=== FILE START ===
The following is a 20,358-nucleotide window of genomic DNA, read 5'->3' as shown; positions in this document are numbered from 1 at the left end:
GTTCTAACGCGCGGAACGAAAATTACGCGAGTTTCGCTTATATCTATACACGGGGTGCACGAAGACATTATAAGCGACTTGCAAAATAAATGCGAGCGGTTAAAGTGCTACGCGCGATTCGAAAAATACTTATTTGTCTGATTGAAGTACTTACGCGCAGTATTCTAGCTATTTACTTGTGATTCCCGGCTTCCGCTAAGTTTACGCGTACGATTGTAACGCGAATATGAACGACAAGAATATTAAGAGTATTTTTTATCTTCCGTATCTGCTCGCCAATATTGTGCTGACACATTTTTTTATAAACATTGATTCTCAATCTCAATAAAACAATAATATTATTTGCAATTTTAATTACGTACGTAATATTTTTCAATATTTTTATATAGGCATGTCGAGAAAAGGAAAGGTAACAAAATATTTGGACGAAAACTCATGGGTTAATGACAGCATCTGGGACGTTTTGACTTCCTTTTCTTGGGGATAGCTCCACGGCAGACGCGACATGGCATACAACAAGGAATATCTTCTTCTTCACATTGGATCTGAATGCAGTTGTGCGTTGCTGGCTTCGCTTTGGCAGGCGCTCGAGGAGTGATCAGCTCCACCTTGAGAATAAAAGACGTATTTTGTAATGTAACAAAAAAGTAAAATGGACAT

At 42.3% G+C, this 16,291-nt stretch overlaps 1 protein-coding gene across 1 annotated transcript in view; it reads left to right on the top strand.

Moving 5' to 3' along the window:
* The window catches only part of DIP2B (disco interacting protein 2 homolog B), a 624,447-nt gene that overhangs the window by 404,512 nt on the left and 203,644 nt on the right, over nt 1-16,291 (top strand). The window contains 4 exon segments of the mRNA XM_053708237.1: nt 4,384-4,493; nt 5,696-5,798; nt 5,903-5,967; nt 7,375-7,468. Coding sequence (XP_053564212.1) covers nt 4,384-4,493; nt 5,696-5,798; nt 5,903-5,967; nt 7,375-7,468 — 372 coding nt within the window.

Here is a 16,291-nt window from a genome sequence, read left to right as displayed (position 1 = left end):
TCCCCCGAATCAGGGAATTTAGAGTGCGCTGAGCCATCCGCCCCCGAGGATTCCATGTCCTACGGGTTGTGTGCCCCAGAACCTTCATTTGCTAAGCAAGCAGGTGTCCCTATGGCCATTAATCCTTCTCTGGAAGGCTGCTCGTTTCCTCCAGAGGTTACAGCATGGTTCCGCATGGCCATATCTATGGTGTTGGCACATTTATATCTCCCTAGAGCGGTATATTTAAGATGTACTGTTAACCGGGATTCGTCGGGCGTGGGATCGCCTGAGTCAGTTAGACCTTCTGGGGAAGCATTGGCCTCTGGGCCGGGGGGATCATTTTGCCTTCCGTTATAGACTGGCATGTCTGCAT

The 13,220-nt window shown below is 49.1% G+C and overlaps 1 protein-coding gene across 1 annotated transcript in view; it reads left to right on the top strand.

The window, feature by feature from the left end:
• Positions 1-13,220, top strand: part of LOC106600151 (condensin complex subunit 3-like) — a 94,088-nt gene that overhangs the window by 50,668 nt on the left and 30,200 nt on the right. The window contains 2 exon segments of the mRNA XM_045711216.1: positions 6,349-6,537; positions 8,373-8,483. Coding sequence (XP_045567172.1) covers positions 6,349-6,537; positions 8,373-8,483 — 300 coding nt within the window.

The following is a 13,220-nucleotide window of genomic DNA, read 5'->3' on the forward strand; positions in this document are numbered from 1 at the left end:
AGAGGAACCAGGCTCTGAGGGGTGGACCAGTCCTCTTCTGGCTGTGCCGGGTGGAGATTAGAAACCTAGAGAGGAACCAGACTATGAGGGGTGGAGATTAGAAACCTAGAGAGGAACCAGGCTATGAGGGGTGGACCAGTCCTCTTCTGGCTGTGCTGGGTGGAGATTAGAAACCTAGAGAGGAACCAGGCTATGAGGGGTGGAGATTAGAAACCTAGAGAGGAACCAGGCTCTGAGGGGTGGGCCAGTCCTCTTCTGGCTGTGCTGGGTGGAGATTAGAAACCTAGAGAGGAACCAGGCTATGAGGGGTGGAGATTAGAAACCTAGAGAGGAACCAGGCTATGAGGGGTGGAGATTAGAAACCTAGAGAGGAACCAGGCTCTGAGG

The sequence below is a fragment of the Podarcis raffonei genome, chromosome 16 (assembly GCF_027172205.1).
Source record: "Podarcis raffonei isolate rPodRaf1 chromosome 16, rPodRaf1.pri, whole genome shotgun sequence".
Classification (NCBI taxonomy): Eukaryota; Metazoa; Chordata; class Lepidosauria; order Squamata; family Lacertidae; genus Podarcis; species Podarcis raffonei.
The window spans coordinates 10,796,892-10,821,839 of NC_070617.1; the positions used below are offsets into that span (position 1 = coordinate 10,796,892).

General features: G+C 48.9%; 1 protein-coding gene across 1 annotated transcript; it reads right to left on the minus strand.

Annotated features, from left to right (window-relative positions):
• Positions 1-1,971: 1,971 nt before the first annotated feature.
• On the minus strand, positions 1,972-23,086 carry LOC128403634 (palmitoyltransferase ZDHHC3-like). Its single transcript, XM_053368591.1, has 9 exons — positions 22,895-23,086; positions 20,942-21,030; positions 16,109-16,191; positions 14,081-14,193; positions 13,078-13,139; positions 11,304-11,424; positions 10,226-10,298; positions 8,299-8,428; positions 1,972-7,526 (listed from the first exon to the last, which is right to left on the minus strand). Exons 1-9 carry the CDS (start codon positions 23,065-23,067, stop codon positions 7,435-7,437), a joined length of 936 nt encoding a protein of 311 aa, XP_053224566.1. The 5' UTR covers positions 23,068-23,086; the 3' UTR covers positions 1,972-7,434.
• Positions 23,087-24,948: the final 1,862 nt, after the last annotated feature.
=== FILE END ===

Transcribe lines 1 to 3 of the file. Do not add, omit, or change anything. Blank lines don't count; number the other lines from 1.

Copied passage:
The following is a 20,358-nucleotide window of genomic DNA, read 5'->3' as shown; positions in this document are numbered from 1 at the left end:
GTTCTAACGCGCGGAACGAAAATTACGCGAGTTTCGCTTATATCTATACACGGGGTGCACGAAGACATTATAAGCGACTTGCAAAATAAATGCGAGCGGTTAAAGTGCTACGCGCGATTCGAAAAATACTTATTTGTCTGATTGAAGTACTTACGCGCAGTATTCTAGCTATTTACTTGTGATTCCCGGCTTCCGCTAAGTTTACGCGTACGATTGTAACGCGAATATGAACGACAAGAATATTAAGAGTATTTTTTATCTTCCGTATCTGCTCGCCAATATTGTGCTGACACATTTTTTTATAAACATTGATTCTCAATCTCAATAAAACAATAATATTATTTGCAATTTTAATTACGTACGTAATATTTTTCAATATTTTTATATAGGCATGTCGAGAAAAGGAAAGGTAACAAAATATTTGGACGAAAACTCATGGGTTAATGACAGCATCTGGGACGTTTTGACTTCCTTTTCTTGGGGATAGCTCCACGGCAGACGCGACATGGCATACAACAAGGAATATCTTCTTCTTCACATTGGATCTGAATGCAGTTGTGCGTTGCTGGCTTCGCTTTGGCAGGCGCTCGAGGAGTGATCAGCTCCACCTTGAGAATAAAAGACGTATTTTGTAATGTAACAAAAAAGTAAAATGGACAT

At 42.3% G+C, this 16,291-nt stretch overlaps 1 protein-coding gene across 1 annotated transcript in view; it reads left to right on the top strand.